Haworthia pygmaea Poelln.
Haworthia pygmaea var. pygmaea
Haworthia pygmaea is a small succulent plant that can grows either solitary or in clumps up to 4 inches (10 cm) in diameter. The name "pygmaea" refers to its small size. Rosettes are up to 1.2 inches (3 cm) in diameter. Leaves are up to 1.6 inches (4 cm) long, up to 0.7 inches (1,8 cm) wide, glossy, dark green or olive green with lighter green striping. Throughout the cold weather season they take on a pink hue. White flowers with greenish veins appear in spring and summer on up to 12 inches (30 cm) tall stems.
USDA hardiness zones 10a to 11b: from 30 °F (−1.1 °C) to 50 °F (+10 °C).
How to Grow and Care
These succulents are not considered difficult houseplants to grow. If you can keep a pot of Aloe alive on a windowsill, chances are you can do the same with a dish of Haworthia. As with all succulents, the most dangerous situation is too much water. They should never be allowed to sit in water under any circumstances. At the same time, these decorative, little plants can be grown in interesting containers such as tea cups and even miniature baby shoes. If you're given a Haworthia in such a container, make sure the container had adequate drainage.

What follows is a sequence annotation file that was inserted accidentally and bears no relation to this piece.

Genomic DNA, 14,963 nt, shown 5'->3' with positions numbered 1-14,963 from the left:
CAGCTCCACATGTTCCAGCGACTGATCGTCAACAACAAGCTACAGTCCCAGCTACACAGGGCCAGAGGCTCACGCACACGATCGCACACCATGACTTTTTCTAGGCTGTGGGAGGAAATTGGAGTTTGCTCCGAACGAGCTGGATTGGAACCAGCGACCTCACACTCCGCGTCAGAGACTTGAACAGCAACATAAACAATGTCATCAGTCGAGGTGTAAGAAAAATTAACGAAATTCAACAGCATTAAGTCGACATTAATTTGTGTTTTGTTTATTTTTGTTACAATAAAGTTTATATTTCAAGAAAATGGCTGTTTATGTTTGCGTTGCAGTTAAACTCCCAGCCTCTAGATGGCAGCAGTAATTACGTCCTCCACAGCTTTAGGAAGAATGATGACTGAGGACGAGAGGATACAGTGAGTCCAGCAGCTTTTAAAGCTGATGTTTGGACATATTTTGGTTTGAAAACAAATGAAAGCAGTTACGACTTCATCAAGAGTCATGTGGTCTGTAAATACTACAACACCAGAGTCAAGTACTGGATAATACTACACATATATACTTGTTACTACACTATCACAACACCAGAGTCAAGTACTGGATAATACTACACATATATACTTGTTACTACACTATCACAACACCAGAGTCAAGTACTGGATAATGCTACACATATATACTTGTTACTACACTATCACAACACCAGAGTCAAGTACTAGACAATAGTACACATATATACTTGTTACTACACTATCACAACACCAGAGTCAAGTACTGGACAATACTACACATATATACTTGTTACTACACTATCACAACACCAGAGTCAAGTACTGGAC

Haworthias are small, usually remaining between 3 and 5 inches (7.5 cm and 12.5 cm) in height, and relatively slow-growing. They are often grown in small clusters in wide, shallow dishes. Over time, clusters will naturally enlarge as the mother plant sends off small plantlets. When the cluster has outgrown its dish, repot in the spring or early summer into a new wide and shallow dish with fresh potting soil. This is also the time to take offsets for propagation.
Learn more at How to Grow and Care for Haworthia.
Haworthia pygmaea is native to South Africa (Eastern Cape).
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